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Sum: 
The sum of two functions is a function. Suppose you have
two functions f and g. A function
h, defined as $h(x)=f(x)+g(x)$, is called the sum
of f and g. Every value of h is a
sum of a value of f and a value of g.
The sum function is conventionally written as "$(f+g)$". So $(f+g)(x)=f(x)+g(x)$ Take note: The character "+" in "$(f+g)$" has a diffent meaning than "+" in $f(x)+g(x)$. In "$(f + g)$", "+" is a character in the sum function's name. In "$f(x)+g(x)$", "+" is the arithmetical operation "plus". A sum of two functions is defined only for values where each function is defined. For example, let f be defined as $f(x)=2x$ and let g be defined as $g(x) = 1/(x2)$. Then $(f+g)(2)$ is undefined because $g(2)$ is undefined. 


Product: 
The product of two functions is a function. Suppose you
have two functions f and g. A function
p, defined as $p(x)=f(x)\cdot g(x)$, is called
the product of f and g. Every value of
p is a product of a value of f and a value
of g.
The product function is conventionally written as "$(f\times g)$" or, more commonly, as "$(f \cdot g)$". So $(f\cdot g)(x)=f(x)\cdot g(x)$ Take note: The character "$\cdot$" in "$(f\cdot g)$" has a diffent meaning than "$\cdot$" in $f(x)\cdot g(x)$. In "$(f\cdot g)$", "$\cdot$" is a character in the product function's name. In "$f(x)\cdot g(x)$", "$\cdot$" is the arithmetical operation "times". A product of two functions is defined only for values where each function is defined. For example, let f be defined as $f(x)=2x$ and let g be defined as $g(x)=1/(x2)$. Then $(f\cdot g)(2)$ is undefined because $g(2)$ is undefined. 


Quotient: 
The quotient of two functions is a function. Suppose you
have two functions f and g. A function
q, defined as $q(x)= f(x)/g(x)$, is called the
quotient of f and g. Every value of
q is a quotient of a value of f and a
value of g. If f and g are
polynomial functions, then q is called a rational
function.
The quotient function is conventionally written as "$(f / g)$". So $(f / g)(x)=f(x)/g(x)$ Take note: The character "/" in "$(f/g)$" has a diffent meaning than "/" in $f(x)/g(x)$. In "$(f/g)$", "/" is a character in the quotient function's name. In "$f(x)/g(x)$", "/" is the arithmetical operation "division". A quotient of two functions f and g is defined only for values where each function is defined and for values of x such that $g(x)\neq 0$. For example, let f be defined as f(x) = 2x and let g be defined as $g(x)=2x$. Then $(f/g)(2)$ is undefined because $g(2)=0$. 


Power: 
A power of a function is a function. Suppose you have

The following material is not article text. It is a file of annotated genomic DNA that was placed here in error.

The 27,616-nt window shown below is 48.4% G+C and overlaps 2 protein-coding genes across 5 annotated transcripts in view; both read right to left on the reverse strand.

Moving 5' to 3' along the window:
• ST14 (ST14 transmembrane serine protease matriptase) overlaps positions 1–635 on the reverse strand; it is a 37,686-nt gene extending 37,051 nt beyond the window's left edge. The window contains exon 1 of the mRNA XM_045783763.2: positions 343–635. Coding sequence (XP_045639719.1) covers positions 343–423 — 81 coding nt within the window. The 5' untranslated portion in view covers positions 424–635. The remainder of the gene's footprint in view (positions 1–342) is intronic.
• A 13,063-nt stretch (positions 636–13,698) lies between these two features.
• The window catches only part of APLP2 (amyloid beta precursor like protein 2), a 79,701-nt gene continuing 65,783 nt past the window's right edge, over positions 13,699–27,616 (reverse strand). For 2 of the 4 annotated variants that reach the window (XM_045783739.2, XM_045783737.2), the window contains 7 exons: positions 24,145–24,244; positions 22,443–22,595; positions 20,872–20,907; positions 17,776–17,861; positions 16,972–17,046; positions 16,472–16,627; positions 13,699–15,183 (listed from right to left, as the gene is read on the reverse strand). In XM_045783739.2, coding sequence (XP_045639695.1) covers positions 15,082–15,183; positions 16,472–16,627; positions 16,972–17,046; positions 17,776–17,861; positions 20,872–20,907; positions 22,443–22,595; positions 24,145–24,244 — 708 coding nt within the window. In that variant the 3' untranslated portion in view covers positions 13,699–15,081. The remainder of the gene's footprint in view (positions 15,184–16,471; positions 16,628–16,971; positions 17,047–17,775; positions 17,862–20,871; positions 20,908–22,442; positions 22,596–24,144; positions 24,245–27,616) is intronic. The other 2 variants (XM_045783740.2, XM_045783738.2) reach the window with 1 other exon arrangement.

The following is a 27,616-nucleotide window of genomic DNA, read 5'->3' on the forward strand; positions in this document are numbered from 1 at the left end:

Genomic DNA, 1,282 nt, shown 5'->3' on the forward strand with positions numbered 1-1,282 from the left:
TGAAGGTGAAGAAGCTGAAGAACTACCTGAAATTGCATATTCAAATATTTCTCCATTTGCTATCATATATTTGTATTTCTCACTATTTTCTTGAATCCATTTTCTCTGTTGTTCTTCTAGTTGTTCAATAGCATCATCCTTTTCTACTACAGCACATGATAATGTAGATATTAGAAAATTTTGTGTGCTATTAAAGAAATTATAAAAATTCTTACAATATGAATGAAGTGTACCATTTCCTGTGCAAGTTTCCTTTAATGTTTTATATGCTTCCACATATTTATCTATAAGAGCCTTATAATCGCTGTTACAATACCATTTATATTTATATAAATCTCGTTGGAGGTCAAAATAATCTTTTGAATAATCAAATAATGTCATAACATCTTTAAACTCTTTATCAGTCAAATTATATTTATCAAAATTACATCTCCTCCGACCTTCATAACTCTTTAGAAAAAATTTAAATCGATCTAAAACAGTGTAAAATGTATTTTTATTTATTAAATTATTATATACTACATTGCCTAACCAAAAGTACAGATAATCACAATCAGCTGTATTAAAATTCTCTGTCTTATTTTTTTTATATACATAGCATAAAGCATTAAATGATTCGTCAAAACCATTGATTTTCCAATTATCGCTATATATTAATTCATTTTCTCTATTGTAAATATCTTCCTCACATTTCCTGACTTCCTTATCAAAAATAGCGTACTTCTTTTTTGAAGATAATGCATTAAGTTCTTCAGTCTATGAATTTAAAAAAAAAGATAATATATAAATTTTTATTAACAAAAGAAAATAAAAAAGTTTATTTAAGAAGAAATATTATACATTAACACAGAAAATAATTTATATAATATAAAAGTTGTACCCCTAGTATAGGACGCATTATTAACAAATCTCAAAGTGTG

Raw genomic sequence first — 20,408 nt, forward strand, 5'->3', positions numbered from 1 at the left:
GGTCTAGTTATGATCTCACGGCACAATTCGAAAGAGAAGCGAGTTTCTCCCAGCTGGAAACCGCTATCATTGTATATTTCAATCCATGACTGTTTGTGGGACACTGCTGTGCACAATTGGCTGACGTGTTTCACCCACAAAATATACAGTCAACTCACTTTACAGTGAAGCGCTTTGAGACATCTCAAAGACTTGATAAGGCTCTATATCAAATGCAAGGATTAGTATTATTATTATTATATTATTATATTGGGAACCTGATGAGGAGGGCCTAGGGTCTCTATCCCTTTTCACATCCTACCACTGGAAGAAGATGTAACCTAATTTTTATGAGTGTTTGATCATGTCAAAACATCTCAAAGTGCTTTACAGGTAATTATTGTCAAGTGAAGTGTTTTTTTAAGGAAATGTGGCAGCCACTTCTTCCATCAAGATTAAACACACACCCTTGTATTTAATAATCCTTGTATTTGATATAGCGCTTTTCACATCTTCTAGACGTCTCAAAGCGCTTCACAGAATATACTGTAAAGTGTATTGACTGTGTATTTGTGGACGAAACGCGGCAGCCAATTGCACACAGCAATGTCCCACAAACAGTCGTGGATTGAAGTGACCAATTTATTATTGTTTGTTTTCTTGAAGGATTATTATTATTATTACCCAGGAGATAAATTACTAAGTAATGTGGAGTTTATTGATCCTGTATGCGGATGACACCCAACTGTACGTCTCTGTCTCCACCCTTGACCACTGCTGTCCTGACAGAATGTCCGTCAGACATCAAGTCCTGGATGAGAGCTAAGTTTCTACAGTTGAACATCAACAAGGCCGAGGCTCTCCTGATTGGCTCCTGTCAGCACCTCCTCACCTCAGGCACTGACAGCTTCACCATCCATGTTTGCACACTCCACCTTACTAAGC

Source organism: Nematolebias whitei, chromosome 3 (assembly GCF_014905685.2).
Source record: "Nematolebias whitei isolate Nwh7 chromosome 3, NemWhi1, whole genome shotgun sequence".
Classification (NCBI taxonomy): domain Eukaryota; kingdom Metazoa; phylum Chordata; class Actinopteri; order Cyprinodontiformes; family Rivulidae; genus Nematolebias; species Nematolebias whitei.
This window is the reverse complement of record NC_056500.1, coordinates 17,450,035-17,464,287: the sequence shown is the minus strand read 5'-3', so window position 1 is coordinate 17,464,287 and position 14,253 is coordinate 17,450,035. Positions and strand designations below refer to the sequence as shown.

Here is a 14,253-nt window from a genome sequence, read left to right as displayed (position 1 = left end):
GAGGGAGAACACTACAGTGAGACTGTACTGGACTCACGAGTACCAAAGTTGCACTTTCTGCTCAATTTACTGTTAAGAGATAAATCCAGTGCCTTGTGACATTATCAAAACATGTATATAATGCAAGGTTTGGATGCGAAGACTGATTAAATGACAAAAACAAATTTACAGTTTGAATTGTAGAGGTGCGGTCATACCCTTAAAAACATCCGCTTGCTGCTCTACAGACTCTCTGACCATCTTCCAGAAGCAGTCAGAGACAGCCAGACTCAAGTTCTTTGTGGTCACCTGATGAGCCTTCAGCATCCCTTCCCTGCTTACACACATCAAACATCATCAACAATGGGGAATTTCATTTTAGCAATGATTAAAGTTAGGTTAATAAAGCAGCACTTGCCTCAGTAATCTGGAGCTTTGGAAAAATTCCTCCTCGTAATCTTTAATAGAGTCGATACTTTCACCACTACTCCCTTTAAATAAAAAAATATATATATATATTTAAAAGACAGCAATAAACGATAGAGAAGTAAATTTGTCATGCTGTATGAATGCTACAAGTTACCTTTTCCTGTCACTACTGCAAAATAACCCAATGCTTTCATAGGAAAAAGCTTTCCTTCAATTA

two functions f and g. A function
s, defined as $s(x)=f(x)^{g(x)}$, is called
f to the power of g. Every value of
s is a value of f raised to a power of
g. If f is a constant function, such as
$f(x)=3$, then
$s(x)=3^{g(x)}$ is called an exponential function.
The power function is conventionally written as "$(f \,\text{^}\, g)$". So $(f \,\text{^}\, g)(x)=f(x)^{g(x)}$ Take note: The character "^" in "$(f\,\text{^}\, g)$" has a diffent meaning than "^" in $f(x)\,\text{^}\,g(x)$ (or $f(x)^{g(x)}$). In "$(f\,\text{^}\,g)$", "^" is a character in the power function's name. In "$f(x)\,\text{^}\,g(x)$", "^" is the arithmetical operation "power". A power function is defined only for values where each function is defined. Also, a power of f is undefined when $f(x)\lt 0$ and $g(x)$ is not an integer. For example, let f be defined as $f(x)=2x$ and let g be defined as $g(x)=1/(x2)$. Then $(f\,\text{^}\,g)(2)$ is undefined because $g(2)$ is undefined. Similarly, if $f(x)=\cos(x)$ and $g(x)=\sin(x)$, then $g(x)\,\text{^}\,f(x)$ is undefined whenever $\sin(x)\lt 0$. 


Composite: 
Suppose you have two functions f and g. A
function c, defined as $c(x)=f(g(x))$
is called the
composition of f and g. Every value of
c is the value of f evaluated at a value
of g.
You have seen many examples of composite functions. For example, when we define c as $c(x)= \sin(3x+2)$ we have defined a composite function. Think of g as $g(x)=3x+2$ and think of f as $f(x)=\sin(x)$. Then $f(g(x))=\sin(3x+2)$. Any function with a complicated argument is a composite function. The composite function is conventionally written as "$(f \circ g)$". So $(f \circ g)(x)=f(g(x))$. The composite function $f(g(x))$ is defined only for values of f that are in the domain of g’s independent variable. 
The case of a composite function deserves special clarification. In the description of the composite function c, we said "Every value of c is the value of g evaluated at a value of f." The animation in Figure 3.16.1 is designed to clarify this statement. The animations illustrates one way to think of evaluating $g(f(x))$ at $x = a$. It shows a being assigned as a generic value of x, then evaluating f at $x = a$ to get $f(a)$. Then the value of $f(a)$ is assigned as the value of u, g’s independent variable, getting the value $g(f(a))$ as the value of g at $u = f(a)$. Finally, a, as a value of x, is paired with the value $g(f(a))$.
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